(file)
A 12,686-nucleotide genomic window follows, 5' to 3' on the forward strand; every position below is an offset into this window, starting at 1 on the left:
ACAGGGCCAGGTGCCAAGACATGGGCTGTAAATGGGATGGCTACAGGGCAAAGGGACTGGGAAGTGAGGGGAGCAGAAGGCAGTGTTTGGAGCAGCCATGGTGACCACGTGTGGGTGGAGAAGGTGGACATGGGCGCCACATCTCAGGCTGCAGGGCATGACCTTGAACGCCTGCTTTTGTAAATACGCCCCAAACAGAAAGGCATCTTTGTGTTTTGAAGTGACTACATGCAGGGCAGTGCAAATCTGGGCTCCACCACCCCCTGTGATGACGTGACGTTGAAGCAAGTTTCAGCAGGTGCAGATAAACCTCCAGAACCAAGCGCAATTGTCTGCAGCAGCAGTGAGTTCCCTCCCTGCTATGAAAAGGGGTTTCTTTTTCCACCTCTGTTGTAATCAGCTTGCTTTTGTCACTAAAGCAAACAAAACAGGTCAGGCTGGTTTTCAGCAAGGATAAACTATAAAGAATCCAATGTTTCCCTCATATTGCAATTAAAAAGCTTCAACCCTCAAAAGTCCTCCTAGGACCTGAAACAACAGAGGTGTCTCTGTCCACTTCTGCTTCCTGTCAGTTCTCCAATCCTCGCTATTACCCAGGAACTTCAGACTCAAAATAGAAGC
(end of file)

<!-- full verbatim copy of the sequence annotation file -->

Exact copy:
A 12,686-nucleotide genomic window follows, 5' to 3' on the forward strand; every position below is an offset into this window, starting at 1 on the left:
ACAGGGCCAGGTGCCAAGACATGGGCTGTAAATGGGATGGCTACAGGGCAAAGGGACTGGGAAGTGAGGGGAGCAGAAGGCAGTGTTTGGAGCAGCCATGGTGACCACGTGTGGGTGGAGAAGGTGGACATGGGCGCCACATCTCAGGCTGCAGGGCATGACCTTGAACGCCTGCTTTTGTAAATACGCCCCAAACAGAAAGGCATCTTTGTGTTTTGAAGTGACTACATGCAGGGCAGTGCAAATCTGGGCTCCACCACCCCCTGTGATGACGTGACGTTGAAGCAAGTTTCAGCAGGTGCAGATAAACCTCCAGAACCAAGCGCAATTGTCTGCAGCAGCAGTGAGTTCCCTCCCTGCTATGAAAAGGGGTTTCTTTTTCCACCTCTGTTGTAATCAGCTTGCTTTTGTCACTAAAGCAAACAAAACAGGTCAGGCTGGTTTTCAGCAAGGATAAACTATAAAGAATCCAATGTTTCCCTCATATTGCAATTAAAAAGCTTCAACCCTCAAAAGTCCTCCTAGGACCTGAAACAACAGAGGTGTCTCTGTCCACTTCTGCTTCCTGTCAGTTCTCCAATCCTCGCTATTACCCAGGAACTTCAGACTCAAAATAGAAGC